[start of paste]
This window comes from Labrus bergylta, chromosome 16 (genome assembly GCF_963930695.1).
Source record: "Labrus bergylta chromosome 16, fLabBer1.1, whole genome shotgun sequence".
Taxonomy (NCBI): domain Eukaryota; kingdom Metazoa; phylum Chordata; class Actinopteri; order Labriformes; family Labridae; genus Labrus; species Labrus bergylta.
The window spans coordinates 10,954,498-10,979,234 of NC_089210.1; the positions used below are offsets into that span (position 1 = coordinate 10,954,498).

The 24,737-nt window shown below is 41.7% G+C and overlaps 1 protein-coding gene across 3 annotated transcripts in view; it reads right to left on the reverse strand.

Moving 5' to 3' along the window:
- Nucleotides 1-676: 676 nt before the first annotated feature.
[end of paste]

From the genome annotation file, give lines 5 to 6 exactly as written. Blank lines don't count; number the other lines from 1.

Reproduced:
The 24,737-nt window shown below is 41.7% G+C and overlaps 1 protein-coding gene across 3 annotated transcripts in view; it reads right to left on the reverse strand.

Moving 5' to 3' along the window: